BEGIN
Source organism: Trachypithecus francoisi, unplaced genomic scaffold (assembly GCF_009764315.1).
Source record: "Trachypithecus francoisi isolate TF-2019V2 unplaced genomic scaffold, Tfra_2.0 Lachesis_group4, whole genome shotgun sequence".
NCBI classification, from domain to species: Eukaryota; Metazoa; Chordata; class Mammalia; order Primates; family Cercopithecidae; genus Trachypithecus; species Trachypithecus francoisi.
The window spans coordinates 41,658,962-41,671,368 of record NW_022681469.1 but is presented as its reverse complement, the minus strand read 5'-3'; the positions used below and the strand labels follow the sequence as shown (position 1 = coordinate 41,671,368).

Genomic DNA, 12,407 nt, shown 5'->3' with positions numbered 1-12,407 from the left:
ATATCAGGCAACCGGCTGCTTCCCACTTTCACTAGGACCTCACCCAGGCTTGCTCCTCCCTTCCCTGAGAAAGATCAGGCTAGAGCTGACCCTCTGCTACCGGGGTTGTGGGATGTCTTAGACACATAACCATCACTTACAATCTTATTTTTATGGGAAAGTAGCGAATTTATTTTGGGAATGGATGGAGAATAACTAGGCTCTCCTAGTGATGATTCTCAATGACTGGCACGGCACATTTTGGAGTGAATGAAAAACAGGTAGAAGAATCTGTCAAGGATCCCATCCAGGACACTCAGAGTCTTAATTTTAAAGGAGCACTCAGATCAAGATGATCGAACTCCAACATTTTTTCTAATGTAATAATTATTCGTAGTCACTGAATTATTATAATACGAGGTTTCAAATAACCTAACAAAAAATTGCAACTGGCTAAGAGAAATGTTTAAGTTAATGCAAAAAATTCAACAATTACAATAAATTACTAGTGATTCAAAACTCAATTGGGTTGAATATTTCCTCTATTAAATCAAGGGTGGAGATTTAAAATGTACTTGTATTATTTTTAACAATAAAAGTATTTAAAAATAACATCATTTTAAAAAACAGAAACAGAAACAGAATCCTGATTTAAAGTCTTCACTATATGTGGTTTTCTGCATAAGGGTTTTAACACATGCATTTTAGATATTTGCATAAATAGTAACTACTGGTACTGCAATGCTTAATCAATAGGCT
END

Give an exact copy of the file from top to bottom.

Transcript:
Source organism: Trachypithecus francoisi, unplaced genomic scaffold (assembly GCF_009764315.1).
Source record: "Trachypithecus francoisi isolate TF-2019V2 unplaced genomic scaffold, Tfra_2.0 Lachesis_group4, whole genome shotgun sequence".
NCBI classification, from domain to species: Eukaryota; Metazoa; Chordata; class Mammalia; order Primates; family Cercopithecidae; genus Trachypithecus; species Trachypithecus francoisi.
The window spans coordinates 41,658,962-41,671,368 of record NW_022681469.1 but is presented as its reverse complement, the minus strand read 5'-3'; the positions used below and the strand labels follow the sequence as shown (position 1 = coordinate 41,671,368).

Genomic DNA, 12,407 nt, shown 5'->3' with positions numbered 1-12,407 from the left:
ATATCAGGCAACCGGCTGCTTCCCACTTTCACTAGGACCTCACCCAGGCTTGCTCCTCCCTTCCCTGAGAAAGATCAGGCTAGAGCTGACCCTCTGCTACCGGGGTTGTGGGATGTCTTAGACACATAACCATCACTTACAATCTTATTTTTATGGGAAAGTAGCGAATTTATTTTGGGAATGGATGGAGAATAACTAGGCTCTCCTAGTGATGATTCTCAATGACTGGCACGGCACATTTTGGAGTGAATGAAAAACAGGTAGAAGAATCTGTCAAGGATCCCATCCAGGACACTCAGAGTCTTAATTTTAAAGGAGCACTCAGATCAAGATGATCGAACTCCAACATTTTTTCTAATGTAATAATTATTCGTAGTCACTGAATTATTATAATACGAGGTTTCAAATAACCTAACAAAAAATTGCAACTGGCTAAGAGAAATGTTTAAGTTAATGCAAAAAATTCAACAATTACAATAAATTACTAGTGATTCAAAACTCAATTGGGTTGAATATTTCCTCTATTAAATCAAGGGTGGAGATTTAAAATGTACTTGTATTATTTTTAACAATAAAAGTATTTAAAAATAACATCATTTTAAAAAACAGAAACAGAAACAGAATCCTGATTTAAAGTCTTCACTATATGTGGTTTTCTGCATAAGGGTTTTAACACATGCATTTTAGATATTTGCATAAATAGTAACTACTGGTACTGCAATGCTTAATCAATAGGCT